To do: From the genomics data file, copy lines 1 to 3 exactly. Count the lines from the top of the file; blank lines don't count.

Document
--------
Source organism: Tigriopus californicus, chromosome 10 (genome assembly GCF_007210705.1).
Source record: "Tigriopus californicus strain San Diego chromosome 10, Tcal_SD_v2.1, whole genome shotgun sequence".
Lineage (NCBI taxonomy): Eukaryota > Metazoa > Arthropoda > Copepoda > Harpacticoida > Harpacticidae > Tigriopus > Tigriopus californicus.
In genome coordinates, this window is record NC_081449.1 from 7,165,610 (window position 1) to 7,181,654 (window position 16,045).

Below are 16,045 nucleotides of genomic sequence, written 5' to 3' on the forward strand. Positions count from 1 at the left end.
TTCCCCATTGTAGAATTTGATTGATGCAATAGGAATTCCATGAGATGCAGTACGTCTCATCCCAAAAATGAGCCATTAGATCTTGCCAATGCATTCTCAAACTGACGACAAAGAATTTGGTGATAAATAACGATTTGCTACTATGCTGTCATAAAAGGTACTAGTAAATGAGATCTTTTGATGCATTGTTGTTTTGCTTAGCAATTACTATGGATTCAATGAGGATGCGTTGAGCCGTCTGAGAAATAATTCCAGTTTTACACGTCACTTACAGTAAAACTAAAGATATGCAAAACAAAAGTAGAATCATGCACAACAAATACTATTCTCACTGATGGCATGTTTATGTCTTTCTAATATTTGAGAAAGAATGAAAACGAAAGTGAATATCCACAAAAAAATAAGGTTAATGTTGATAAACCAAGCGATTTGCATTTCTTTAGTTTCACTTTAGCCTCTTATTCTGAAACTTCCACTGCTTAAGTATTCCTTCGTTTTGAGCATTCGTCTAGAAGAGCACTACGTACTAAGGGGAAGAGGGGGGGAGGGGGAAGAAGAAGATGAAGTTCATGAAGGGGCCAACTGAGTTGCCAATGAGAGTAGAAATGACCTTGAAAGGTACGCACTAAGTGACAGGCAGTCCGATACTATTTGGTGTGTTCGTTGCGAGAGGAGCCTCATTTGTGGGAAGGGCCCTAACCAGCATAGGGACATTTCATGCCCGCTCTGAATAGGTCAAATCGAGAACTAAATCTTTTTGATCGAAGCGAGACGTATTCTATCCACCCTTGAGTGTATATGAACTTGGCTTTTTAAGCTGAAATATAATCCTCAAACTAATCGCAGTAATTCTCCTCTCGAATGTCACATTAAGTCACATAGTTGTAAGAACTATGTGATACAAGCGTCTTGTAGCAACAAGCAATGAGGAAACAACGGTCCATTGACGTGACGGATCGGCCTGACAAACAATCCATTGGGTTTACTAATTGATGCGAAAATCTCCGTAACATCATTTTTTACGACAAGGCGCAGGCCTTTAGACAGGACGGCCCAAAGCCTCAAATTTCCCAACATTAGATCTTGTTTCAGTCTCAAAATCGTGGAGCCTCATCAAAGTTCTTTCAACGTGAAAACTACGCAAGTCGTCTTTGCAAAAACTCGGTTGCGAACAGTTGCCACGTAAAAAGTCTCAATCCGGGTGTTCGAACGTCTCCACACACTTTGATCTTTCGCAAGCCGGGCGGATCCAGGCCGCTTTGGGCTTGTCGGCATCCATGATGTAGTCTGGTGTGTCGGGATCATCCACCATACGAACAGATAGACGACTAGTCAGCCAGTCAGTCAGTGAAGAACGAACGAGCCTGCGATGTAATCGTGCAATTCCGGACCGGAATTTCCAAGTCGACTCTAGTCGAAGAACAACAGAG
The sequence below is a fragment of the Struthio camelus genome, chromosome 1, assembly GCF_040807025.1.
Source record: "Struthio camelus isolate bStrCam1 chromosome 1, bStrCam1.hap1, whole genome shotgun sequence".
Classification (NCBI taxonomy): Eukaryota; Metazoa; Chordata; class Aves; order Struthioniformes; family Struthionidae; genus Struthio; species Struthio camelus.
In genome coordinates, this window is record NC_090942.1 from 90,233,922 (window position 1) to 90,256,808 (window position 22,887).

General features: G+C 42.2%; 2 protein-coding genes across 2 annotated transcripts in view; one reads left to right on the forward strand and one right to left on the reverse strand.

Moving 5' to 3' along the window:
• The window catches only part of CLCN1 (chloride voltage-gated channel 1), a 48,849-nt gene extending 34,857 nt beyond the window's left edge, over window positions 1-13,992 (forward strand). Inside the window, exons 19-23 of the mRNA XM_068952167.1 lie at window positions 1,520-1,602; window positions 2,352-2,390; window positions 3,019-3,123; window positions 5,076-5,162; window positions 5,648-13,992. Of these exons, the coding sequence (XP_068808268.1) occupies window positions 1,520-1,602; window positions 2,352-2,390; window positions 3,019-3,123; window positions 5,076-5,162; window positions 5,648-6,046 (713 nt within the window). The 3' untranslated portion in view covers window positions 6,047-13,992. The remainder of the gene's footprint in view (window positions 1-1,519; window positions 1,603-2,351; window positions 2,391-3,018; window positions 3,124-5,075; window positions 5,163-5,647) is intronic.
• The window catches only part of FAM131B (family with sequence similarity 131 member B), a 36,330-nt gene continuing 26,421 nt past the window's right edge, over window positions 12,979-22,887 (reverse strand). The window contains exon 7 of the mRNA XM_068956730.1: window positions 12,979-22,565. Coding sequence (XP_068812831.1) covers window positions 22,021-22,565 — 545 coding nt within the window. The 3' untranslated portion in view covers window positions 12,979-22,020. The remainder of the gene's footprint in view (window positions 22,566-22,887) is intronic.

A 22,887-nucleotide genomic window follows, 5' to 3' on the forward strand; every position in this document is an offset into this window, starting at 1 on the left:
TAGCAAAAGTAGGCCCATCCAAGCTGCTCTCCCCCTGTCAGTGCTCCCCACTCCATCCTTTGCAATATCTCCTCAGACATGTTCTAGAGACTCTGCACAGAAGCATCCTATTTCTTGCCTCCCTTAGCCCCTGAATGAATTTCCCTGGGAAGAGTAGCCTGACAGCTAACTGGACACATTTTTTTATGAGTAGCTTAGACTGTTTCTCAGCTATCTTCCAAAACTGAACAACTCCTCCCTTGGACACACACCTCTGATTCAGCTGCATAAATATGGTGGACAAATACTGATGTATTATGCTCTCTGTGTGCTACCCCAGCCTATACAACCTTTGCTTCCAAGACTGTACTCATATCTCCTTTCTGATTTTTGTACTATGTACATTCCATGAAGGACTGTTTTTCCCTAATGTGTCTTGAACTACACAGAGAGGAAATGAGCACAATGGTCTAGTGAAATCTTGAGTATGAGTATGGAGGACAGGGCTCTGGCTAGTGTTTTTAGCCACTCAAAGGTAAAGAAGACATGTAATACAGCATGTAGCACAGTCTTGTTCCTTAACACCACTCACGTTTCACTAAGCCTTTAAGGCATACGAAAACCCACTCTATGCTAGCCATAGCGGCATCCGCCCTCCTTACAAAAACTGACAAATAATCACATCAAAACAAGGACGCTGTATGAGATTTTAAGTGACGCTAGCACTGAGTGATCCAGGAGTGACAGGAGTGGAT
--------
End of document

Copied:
Source organism: Tigriopus californicus, chromosome 10 (genome assembly GCF_007210705.1).
Source record: "Tigriopus californicus strain San Diego chromosome 10, Tcal_SD_v2.1, whole genome shotgun sequence".
Lineage (NCBI taxonomy): Eukaryota > Metazoa > Arthropoda > Copepoda > Harpacticoida > Harpacticidae > Tigriopus > Tigriopus californicus.